The ReNewton Bicycling Initiative wants to make roads safer for those who like to bike across the county, and they have volunteered to raise their own funds for a sign project.
"We're willing to pick that up," Jerry Smith with the ReNewton Bicycle Initiative said at Monday's Harvey County Commission meeting. "... We'll do our part to see that this works."
Members of the ReNewton Bicycle Initiative spoke during a previous county commission meeting and requested signs promoting bicycle safety be placed on county roads.
The group would like to see about 70 traffic signs placed on county roads to remind motorists to look out for bicycles and that by law, motorists must give cyclists at least three feet of clearance when passing them on the road.
The group proposed to pay for the cost of the signs, about $1,000, if the county would take care of the cost of installation (posts, labor, etc.). They would like the signs to be in place around March of 2013, the beginning of the cycling season.
ReNewton Bicycle Initiative members divided the signs into three groups, based on priority, and commissioner-elect Randy Hague suggested possibly putting up the signs in these stages. In case the county Road and Bridge department did not have time to put them all up by March, they could at least finish priority No. 1, he said.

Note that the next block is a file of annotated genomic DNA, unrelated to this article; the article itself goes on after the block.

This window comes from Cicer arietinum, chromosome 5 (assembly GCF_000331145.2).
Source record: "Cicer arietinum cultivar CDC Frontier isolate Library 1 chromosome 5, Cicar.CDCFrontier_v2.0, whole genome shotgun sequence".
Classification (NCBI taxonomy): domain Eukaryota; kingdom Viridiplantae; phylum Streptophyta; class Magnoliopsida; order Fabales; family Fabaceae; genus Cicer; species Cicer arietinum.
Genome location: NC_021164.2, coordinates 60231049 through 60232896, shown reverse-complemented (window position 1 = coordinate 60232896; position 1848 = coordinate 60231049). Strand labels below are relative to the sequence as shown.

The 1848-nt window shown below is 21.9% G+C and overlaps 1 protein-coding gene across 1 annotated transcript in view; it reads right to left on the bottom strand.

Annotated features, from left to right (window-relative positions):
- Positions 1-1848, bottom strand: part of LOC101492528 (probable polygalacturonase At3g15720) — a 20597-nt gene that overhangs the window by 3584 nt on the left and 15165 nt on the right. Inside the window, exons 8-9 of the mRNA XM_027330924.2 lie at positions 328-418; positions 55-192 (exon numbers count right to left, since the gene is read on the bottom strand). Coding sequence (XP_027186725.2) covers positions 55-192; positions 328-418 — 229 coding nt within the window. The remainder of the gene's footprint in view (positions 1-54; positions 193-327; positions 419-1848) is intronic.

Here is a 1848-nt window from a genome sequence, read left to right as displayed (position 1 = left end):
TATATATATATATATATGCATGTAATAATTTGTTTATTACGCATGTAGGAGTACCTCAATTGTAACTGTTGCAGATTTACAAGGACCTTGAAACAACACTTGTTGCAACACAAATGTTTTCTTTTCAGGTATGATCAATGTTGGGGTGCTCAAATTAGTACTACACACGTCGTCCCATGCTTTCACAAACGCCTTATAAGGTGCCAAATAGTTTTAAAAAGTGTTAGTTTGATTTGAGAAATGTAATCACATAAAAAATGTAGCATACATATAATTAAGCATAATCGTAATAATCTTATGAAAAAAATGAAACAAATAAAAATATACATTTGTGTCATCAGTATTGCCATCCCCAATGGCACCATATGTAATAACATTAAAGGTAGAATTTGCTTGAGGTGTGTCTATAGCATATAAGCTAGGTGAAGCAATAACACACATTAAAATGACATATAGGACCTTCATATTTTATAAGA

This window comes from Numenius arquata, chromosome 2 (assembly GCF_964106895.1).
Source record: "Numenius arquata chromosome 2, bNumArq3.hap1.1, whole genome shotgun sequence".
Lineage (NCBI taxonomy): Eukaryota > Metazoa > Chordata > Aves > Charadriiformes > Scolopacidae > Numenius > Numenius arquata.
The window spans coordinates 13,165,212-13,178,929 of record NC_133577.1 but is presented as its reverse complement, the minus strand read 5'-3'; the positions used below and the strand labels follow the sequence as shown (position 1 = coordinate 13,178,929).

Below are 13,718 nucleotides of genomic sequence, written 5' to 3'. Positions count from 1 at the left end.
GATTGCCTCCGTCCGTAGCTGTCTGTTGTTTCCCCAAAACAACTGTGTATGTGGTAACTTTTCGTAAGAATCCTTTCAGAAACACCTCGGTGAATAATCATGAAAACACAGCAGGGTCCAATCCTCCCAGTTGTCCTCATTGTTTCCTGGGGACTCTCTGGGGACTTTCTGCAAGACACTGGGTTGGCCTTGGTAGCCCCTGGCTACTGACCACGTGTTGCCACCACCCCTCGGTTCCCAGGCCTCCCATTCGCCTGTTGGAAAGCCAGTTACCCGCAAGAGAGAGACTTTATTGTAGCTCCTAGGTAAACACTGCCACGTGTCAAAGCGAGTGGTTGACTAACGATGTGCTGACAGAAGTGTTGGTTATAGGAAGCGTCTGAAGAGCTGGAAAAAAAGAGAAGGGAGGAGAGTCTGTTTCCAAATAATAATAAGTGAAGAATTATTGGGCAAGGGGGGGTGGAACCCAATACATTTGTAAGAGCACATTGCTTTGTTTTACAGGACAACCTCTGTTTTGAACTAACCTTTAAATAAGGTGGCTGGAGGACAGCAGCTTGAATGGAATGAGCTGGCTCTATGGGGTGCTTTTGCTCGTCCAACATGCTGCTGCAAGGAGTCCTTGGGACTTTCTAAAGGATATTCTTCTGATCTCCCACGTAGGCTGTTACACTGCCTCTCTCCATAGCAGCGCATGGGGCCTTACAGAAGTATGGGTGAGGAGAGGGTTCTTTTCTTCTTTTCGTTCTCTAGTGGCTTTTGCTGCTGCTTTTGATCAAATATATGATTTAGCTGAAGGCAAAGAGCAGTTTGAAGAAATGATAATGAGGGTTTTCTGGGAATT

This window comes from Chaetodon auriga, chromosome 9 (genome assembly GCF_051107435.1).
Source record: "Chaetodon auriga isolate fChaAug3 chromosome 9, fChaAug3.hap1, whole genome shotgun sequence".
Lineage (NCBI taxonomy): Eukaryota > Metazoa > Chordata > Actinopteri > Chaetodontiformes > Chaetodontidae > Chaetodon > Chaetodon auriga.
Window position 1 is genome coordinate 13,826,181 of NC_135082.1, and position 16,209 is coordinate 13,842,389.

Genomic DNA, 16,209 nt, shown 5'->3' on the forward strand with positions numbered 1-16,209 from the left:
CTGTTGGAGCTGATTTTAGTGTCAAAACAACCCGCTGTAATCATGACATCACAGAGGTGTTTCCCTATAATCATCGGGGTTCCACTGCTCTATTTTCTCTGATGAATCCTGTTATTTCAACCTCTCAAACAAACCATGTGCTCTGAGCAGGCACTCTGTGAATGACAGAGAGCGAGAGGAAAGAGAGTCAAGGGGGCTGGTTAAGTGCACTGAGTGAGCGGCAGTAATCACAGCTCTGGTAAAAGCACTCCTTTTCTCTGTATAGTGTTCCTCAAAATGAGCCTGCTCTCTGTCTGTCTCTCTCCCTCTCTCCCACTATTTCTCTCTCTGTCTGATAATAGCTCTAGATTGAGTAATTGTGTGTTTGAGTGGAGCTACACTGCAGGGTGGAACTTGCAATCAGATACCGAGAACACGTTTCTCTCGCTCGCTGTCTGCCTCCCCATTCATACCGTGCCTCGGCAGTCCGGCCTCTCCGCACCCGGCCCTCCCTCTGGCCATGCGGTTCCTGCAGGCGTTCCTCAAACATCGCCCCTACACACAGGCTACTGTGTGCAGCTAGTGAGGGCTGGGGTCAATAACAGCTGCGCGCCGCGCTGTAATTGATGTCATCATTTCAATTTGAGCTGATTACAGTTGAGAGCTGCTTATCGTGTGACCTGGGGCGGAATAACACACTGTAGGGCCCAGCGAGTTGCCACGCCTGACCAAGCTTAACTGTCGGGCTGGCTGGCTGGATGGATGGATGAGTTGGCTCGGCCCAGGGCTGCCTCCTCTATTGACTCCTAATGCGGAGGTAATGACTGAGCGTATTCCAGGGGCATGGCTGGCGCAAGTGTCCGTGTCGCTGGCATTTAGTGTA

"This really is a public safety issue," he said.
Commission chair Marge Roberson also supported the project.
"Harvey County has been pretty forward-thinking in promoting wellness activities for our citizens," she said. "I think it's a great idea. I think it's a great way for government and private partnership to work together."
Other business
Commissioners also authorized Harvey County staff to move forward with a KDOT federal fund exchange program.
The program would allow Harvey County to exchange its federal funding for Kansas Department of Transportation dollars to use on Road and Bridge projects. Although the exchange rate would be $0.90 of state funds for every $1 of federal funds, county officials believe they could save time and money due to relaxed regulations that come with the program.
Jim Meier, county Road and Bridge superintendent, previously told the commission that by trading federal funds for state dollars, the county will be able to avoid some of the stricter federal requirements. However, the relaxed regulations will not impact the safety of projects such as bridges, which still would need to be approved by an engineer.
The county would be required to develop a plan of how it would spend the money. The county could decide to use the exchange dollars to fund 100 percent of a bridge project, or the county could decide to contribute some of its own funding, and use the exchange dollars for several projects.